Paradise in Plain Sight: Lessons from a Zen Garden

Paradise in Plain Sight: Lessons from a Zen Garden

by Karen Maezen Miller

Paperback

$14.46 $15.95 Save 9% Current price is $14.46, Original price is $15.95. You Save 9%.
View All Available Formats & Editions
Eligible for FREE SHIPPING
  • Want it by Wednesday, September 26?   Order by 12:00 PM Eastern and choose Expedited Shipping at checkout.
    Same Day shipping in Manhattan. 
    See Details

Overview

Paradise in Plain Sight: Lessons from a Zen Garden by Karen Maezen Miller


Come See the Garden That Is Your Life

When Zen teacher Karen Maezen Miller and her family land in a house with a hundred-year-old Japanese garden, she uses the paradise in her backyard to glean the living wisdom of our natural world. Through her eyes, rocks convey faith, ponds preach stillness, flowers give love, and leaves express the effortless ease of letting go. The book welcomes readers into the garden for Zen lessons in fearlessness, forgiveness, presence, acceptance, and contentment. Miller gathers inspiration from the ground beneath her feet to remind us that paradise is always here and now.

Product Details

ISBN-13: 9781608682522
Publisher: New World Library
Publication date: 05/13/2014
Pages: 192
Sales rank: 648,750
Product dimensions: 7.80(w) x 4.90(h) x 0.60(d)

About the Author


Karen Maezen Miller is a Zen Buddhist priest and teacher at the Hazy Moon Zen Center in Los Angeles. The author of Hand Wash Cold and Momma Zen, she leads retreats around the country.

Read an Excerpt


Chapter 16:
Weeds — A flourishing practice

Empty handed, holding a hoe. — Mahasattva Fu

Paradise is a patch of weeds.

What loyal friends, these undesirables that infiltrate the lawn, insinuate between cracks, and luxuriate in the deep shade of my neglect. Weeds are everywhere, showing up every day. I have quite a bit of help around here but weeds are my most reliable underlings. Where would I be without them? I would run out of reasons to wake up every morning. I would lack motivation and direction. I might consider the job here to be done.

The job here is just beginning.

As if it isn’t obvious enough, I must confess that in these sixteen years of gardening I have not yet learned how to garden. Oops! By this I mean that I do not know the chemistry of soils or the biology of compost. I have not learned the nomenclature; I do not know the right time or way to prune. My most useful tools are the ones farthest from my hands: sun and water. I have not planted a single thing still standing. In all this time in the yard I have cultivated no worthwhile skills, save one that is decidedly unskilled.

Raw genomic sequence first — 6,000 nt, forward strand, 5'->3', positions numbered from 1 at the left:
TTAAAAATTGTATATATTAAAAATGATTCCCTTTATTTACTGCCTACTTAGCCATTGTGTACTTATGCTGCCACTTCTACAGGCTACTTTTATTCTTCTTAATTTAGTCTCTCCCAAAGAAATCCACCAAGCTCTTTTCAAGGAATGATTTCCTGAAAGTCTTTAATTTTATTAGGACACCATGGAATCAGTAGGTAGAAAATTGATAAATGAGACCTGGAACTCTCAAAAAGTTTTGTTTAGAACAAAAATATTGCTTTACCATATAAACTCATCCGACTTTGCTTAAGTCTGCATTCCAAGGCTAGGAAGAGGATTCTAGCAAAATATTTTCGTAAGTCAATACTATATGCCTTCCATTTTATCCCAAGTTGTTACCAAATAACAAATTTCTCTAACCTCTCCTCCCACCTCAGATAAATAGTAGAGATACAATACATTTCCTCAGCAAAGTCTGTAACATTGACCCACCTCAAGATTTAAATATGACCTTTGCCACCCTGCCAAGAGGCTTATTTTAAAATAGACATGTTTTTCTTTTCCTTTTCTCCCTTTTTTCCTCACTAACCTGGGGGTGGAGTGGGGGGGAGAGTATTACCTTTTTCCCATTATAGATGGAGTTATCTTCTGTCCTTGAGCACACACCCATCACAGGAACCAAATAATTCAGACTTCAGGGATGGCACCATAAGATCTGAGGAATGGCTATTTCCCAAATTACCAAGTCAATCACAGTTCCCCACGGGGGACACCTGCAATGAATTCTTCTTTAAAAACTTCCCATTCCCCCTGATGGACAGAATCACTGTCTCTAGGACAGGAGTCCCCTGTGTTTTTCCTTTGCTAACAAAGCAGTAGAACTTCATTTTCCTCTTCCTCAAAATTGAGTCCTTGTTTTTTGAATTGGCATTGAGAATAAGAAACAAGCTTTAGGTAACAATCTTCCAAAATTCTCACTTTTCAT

I weed.

I offer this up as a modest qualification because I have noticed how reluctantly most people bring themselves to the task. Weeding is not a popular pastime, even among gardeners. Weeds are the very emblem of aversion. Weeding doesn’t produce a rewarding outcome. No grand finale, no big reveal. There’s absolutely nothing to show for it. One spring I directed our revered Mr. Isobe to a troublesome spot in the backyard where invasives were spreading through the mondo grass. He squinted to see what I was pointing to. Subsequently he did not share my distress, but broke into laughter. “You want me to weed?” Perhaps he couldn’t believe that someone of his stature would be asked to stoop to the occasion. Or perhaps I was just imagining what he meant. In any event, I was offended, and I didn’t ask him again. The weeds were all mine.

While I was casting about for something to do for the rest of my life, as we like to characterize temporary forms of employment, I hit upon a scheme. I’d seen how common it was for an otherwise respectable yard to be surrendered over to wilderness for the lack of a spade. And the worse it got, the worse it gets. I suggested to my husband that I start an enterprise — not for landscape design or decoration, for which I was unsuited — but just to weed. I would call it “Just Weeds.” I would go over to people’s houses every week and just pull weeds — probably weeds they didn’t even know they had! I thought it was inspired, but he thought it was lame. So instead I do it every day for no pay. This is how your life becomes rich with purpose. You take care of things that lie right under your feet, and no one even notices.

The most common weeds in the yard are crabgrass, dandelion, and chickweed. The most common weeds in the world are greed, anger, and ignorance.

This is the way to weed. Anchor yourself low to the ground so you can get a good look at what you’re dealing with. Use a spade to loosen the hardpack and go deeper. The next part is tricky. Take hold of the stem and apply your attention, allowing the root to release. Haste and carelessness will only aggravate the situation. Sometimes you can get the root on the first tug. Other times you’ll just tear off the top. Even if you don’t get it all the first time, that’s okay. It may take two or three, ten or twenty, one hundred thousand million times, to get the root completely. Just keep going along like that, encountering the next weed that appears in front of you for the rest of your life.